Dear PTW Reviewers,
Here is my reflective response to your questions. I’ve grouped them into thematic headings.
Starting the PTW Program
I became a Professional and Technical Writing major in Spring 2020.
I chose this major because writing is a natural strength for me, and I needed a career that would let me work from home so I don’t have to worry about medical flare-ups.
I’ve been writing fantasy adventures and typical school projects for most of my life. Beyond that, I also took classes alongside my biology degree at the UA’s main campus. We had a technical writing option for English Composition II, Fundamentals of Journalism, and an Agricultural Communications minor.
Through this minor, I also took the base Agricultural Communications, which was like a PR course. Then there was Graphic Design, Agricultural Reporting and Feature Writing, and Electronic Communications, which was like a social media campaign and web design combo.
While taking these courses, I also started dabbling in science and nature blogging.
Most Important and Most Memorable
I most value my core Editing class. It was the level up I needed for my writing. Those principals don’t get covered in school, and I’ve found that even though I got compliments for my writing, I actually had many bad habits but couldn’t quite touch what they were. I knew they were there though.
Editing taught me the self-awareness to identify my issues and the strategies to deal with those and anything I develop in the future. It was a back door to critical thinking. Once you reach a certain level of competency, you know when to ask questions, which questions to ask, when to listen, and when to experiment.
The Grant Writing course stood out because of how many hours it took, all the unfamiliar steps, working with an actual client, and that grant writing fit in with what I was considering for a career. It was actual professional writing.
With Software Document Writing, I wrote an ebook and learn the Scrivener program. I started putting it together and could see how Scrivener could serve professional writers. I want to complete it and market it.
The Writing Process
I look at the needs of the situation afresh and tailor myself what’s needed. Mostly, I would either free write and end up with a first draft that I moderately ended as I went, or I would look at the criteria I need to fill, plug in notes under the corresponding section, and convert my notes into sentences and paragraphs. And that was enough to impress.
PTW cured those habits. Nonfiction Writing required thought into narrative structure and techniques. Editing had me breaking down sentences and pieces in ways English classes never did, and those dissections made me more aware of what is happening in each statement I write and how to tackle projects in layers.
Strengths and Weaknesses
Many people have told me about how mystified they are how I can write the way I speak. Maybe this is something that’s so ingrained in me that I could easily respond with, “If you don’t write like you speak, what are you writing?”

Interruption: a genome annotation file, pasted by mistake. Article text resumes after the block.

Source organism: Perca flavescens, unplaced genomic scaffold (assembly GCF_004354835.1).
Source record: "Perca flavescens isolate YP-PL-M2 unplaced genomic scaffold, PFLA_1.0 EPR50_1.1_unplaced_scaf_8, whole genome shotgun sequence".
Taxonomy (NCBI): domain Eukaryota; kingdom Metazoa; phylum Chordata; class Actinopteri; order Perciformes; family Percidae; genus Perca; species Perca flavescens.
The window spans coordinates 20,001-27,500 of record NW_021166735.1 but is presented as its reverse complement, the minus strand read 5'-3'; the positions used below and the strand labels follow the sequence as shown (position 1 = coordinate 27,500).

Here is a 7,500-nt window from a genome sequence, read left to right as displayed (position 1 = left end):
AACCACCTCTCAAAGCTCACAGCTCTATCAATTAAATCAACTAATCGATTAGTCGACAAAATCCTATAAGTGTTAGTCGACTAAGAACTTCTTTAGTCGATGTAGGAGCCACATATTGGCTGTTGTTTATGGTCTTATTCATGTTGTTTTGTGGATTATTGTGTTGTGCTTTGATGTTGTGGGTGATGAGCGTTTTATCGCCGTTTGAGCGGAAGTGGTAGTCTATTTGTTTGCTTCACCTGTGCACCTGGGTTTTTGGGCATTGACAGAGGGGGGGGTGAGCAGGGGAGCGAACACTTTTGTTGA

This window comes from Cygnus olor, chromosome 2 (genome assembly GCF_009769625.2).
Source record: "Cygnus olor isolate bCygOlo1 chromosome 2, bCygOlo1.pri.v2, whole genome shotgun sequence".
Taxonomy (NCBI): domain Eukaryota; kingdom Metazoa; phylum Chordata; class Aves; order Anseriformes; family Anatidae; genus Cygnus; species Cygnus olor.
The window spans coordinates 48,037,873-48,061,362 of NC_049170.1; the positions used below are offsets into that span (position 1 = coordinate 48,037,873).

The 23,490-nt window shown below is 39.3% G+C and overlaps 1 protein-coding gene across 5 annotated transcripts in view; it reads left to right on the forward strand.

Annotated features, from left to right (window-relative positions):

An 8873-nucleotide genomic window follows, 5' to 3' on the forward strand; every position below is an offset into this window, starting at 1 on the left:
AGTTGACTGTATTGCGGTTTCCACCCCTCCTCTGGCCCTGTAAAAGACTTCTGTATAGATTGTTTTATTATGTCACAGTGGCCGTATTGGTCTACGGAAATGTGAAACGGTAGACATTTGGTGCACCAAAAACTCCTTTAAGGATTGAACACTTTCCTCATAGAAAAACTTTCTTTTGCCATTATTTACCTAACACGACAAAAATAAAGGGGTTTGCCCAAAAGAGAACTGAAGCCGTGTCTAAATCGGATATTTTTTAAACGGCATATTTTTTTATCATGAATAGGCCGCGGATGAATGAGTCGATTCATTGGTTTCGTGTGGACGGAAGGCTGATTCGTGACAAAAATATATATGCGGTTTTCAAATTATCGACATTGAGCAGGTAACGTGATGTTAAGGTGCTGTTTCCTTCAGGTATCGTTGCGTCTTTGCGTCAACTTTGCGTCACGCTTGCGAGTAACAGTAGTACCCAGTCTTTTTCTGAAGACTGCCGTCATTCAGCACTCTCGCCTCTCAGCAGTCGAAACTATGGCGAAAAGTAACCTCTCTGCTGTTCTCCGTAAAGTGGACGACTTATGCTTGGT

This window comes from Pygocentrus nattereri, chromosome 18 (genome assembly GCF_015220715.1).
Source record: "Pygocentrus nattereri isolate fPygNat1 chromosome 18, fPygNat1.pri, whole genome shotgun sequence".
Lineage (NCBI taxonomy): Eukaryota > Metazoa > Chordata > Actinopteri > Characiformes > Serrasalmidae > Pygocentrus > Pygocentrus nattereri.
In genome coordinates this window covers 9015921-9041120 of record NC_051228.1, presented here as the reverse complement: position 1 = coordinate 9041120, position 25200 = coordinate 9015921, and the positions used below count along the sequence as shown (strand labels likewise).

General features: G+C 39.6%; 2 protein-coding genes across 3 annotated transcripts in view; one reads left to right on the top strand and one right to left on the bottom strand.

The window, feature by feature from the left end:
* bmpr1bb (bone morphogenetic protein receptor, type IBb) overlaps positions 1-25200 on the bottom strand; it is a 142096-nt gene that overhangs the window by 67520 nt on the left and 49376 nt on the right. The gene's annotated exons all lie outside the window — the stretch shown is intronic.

When I work with classmates or friends, I’m mystified that they can’t express more analysis and ponderings. I’m in a constant state of observation and analysis. At some point, I realized I should see analysis as a strength.
My weakness is my roundabout thinking or wordiness. Yet, I think this problem can still plague me. The Editing course gave me what I needed to break that tendency. If I’m having a bad day or working late, those habits come back. I even feel “off” while writing and slowly get suspicious.
Because I minored in Agricultural Communications with my previous degree, I knew some web design, WordPress, social media (for marketing), graphic design software, and digital photography.
While I had used Google Docs before, I used it moderately for several PTW courses and extensively for Editing for Publication and Advanced Editing. It’s convenient for collaboration.
Other than that, Software Document Writing taught me most of my new technology skills. I had to learn to use word processors better for instruction graphics. I created a video tutorial with video software, voice recording, and captioning. For the final project, I used help authoring software.
Feedback to the PTW Program
This is a practical program for different types of professional writing. I finally took a creative nonfiction writing course, editing, grant writing, publishing, and document design. I dabbled in the unfamiliar with usability testing and software document writing courses. I can leave this program with my academic curiosities sated.
My core Technical Writing course had us edit one brief sentence one week, read a few short paragraphs another week. I’m baffled how that course existed. It made me thankful that I took a technical writing course 10 years earlier. My Comp II course had memos, business letters, proposals, and instructions—a survey of technical writing.
Persuasive Writing and Theory of Rhetoric were traditional English-type classes but used news articles instead of literature. Compared to copywriting or public relations, the professional persuasive writing, I don’t know why this course is structured the way it is for a program called Professional and Technical Writing.
I’ve been freelancing, and I’ll increase that. Around the same time I enrolled in UALR, I found American Writers and Artists Institute (AWAI), which teaches copywriting and networks with copywriters. I love copywriting most of the professional writing, and both that and PTW have complemented each other greatly.
Editing in Publication and Grant Writing helped with interacting with authors as an editor or with a client as a writer, so that’s business skills right there. Editing built my core confidence as a writer and an editor. And I’ve built confidence that I can expand into project types with no problem because I already have.